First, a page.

Your opinion would be greatly appreciated.

I think you are right:

\(\frac{4^4*C^4_{13}}{C^4_{52}}\) would be the probability of getting 4 cards of different denominations out of 52.

# of ways of to choose 4 different denominations out of 13 -\(C^4_{13}\); Multiplying by \(4^4\) as each card from the above string can be of four suits (\(4*4*4*4=4^4\)); Total # of ways to choose 4 cards out of 52 - \(C^4_{52}\).

Or another way:

We can choose any card for the first one - \(\frac{52}{52}\); Next card can be any card but 3 of the denomination we'v already chosen - \(\frac{48}{51}\) (if we've picked 10, then there are 3 10-s left and we can choose any but these 3 cards out of 51 cards left); Next card can be any card but 3*2=6 of the denominations we'v already chosen - \(\frac{44}{50}\) (if we've picked 10 and King, then there are 3 10-s and 3 Kings left and we can choose any but these 3*2=6 cards out of 50 cards left); Last card can be any card but 3*3=9 of the denominations we'v already chosen - \(\frac{40}{49}\);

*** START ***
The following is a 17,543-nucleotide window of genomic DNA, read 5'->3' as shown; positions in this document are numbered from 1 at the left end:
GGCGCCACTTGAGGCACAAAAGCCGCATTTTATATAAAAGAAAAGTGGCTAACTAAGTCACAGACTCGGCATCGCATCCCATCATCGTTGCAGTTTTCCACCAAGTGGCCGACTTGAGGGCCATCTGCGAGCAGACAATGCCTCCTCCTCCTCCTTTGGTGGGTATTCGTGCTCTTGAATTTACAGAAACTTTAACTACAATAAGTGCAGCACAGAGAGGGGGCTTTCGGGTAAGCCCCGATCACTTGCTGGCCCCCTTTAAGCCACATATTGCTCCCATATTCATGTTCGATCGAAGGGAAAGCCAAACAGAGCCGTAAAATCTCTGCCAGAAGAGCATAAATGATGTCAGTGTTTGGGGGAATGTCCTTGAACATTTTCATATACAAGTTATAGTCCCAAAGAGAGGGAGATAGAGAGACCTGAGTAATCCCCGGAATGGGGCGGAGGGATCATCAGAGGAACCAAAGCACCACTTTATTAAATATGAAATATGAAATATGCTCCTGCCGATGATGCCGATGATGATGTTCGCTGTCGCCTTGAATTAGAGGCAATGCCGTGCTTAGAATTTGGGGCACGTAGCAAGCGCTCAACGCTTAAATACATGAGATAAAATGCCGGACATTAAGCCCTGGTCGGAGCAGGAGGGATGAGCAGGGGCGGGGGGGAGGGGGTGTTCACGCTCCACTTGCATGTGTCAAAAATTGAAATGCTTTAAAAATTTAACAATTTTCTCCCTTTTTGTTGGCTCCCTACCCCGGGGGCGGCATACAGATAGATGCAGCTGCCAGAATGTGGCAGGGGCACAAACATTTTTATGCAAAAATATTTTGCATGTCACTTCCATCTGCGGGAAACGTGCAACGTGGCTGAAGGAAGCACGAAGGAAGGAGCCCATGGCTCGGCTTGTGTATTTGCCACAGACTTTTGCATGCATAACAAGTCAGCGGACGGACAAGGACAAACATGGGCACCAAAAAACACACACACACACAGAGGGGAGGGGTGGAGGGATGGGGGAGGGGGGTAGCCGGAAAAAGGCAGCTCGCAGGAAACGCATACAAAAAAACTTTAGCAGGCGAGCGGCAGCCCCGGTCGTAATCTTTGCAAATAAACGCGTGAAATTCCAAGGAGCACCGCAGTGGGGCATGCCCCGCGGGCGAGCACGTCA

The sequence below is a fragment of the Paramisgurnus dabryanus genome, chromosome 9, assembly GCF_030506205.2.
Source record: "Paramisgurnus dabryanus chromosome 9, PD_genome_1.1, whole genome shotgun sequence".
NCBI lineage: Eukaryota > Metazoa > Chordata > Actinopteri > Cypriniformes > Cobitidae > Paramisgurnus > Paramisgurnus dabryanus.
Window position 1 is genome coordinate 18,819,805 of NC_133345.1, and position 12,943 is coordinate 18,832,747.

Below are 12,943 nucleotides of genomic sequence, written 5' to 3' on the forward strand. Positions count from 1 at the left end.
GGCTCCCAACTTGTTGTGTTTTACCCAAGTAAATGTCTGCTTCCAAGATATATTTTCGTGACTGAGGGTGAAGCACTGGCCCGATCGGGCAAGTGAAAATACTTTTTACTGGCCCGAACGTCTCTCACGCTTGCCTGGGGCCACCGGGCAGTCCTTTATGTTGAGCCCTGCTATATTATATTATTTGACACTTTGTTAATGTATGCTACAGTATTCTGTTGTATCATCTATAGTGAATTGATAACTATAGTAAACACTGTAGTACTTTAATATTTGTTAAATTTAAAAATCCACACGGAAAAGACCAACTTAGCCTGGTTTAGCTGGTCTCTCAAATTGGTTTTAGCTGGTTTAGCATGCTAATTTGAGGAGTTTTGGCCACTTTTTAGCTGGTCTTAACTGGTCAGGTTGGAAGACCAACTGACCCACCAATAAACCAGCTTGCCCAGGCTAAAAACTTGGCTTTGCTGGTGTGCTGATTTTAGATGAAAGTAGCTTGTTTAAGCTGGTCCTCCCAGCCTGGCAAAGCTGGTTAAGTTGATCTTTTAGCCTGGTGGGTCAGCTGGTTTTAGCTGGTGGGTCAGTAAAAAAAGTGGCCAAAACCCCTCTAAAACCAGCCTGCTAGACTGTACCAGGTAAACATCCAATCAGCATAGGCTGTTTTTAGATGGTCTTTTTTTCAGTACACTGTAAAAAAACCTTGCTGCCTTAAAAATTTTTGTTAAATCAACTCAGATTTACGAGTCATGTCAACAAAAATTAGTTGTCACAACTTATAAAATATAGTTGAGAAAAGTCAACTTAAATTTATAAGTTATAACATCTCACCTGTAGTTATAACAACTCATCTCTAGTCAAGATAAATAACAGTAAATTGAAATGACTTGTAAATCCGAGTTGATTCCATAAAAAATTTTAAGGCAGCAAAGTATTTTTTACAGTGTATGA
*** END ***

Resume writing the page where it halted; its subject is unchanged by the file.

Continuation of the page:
\(P=\frac{52}{52}*\frac{48}{51}*\frac{44}{50}*\frac{40}{49}=\frac{4^4*13*12*11*10}{52*51*50*49}\) - the same answer as above.

How did \(\frac{52}{52}*\frac{48}{51}*\frac{44}{50}*\frac{40}{49}\) become equal to \(\frac{4^4*13*12*11*10}{52*51*50*49}\) here?

Take 4 common from the numerator and the result would be \(4*\frac{13*12*11*10}{52*51*50*49}\).

Re: Probability cards [#permalink]
13 Jun 2010, 02:18

Expert's post

virupaksh2010 wrote: